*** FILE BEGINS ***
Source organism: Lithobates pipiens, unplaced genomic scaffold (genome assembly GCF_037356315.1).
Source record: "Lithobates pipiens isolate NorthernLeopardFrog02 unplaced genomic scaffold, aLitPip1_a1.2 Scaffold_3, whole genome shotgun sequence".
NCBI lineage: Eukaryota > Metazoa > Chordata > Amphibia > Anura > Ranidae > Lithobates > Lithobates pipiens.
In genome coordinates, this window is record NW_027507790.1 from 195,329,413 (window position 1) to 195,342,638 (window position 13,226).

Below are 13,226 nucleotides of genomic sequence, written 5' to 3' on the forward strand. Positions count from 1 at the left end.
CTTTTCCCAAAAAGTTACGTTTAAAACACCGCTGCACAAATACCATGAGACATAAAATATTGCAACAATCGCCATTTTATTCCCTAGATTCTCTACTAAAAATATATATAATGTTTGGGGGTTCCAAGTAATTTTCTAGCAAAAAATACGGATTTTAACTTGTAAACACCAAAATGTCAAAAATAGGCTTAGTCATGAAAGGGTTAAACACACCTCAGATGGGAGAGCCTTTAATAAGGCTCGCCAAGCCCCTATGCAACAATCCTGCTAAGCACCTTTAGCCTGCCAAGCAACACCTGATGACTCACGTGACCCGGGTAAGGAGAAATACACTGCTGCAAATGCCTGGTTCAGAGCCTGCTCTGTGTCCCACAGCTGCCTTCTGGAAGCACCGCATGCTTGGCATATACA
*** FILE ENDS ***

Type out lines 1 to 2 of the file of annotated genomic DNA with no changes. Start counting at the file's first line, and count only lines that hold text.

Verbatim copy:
Source organism: Lithobates pipiens, unplaced genomic scaffold (genome assembly GCF_037356315.1).
Source record: "Lithobates pipiens isolate NorthernLeopardFrog02 unplaced genomic scaffold, aLitPip1_a1.2 Scaffold_3, whole genome shotgun sequence".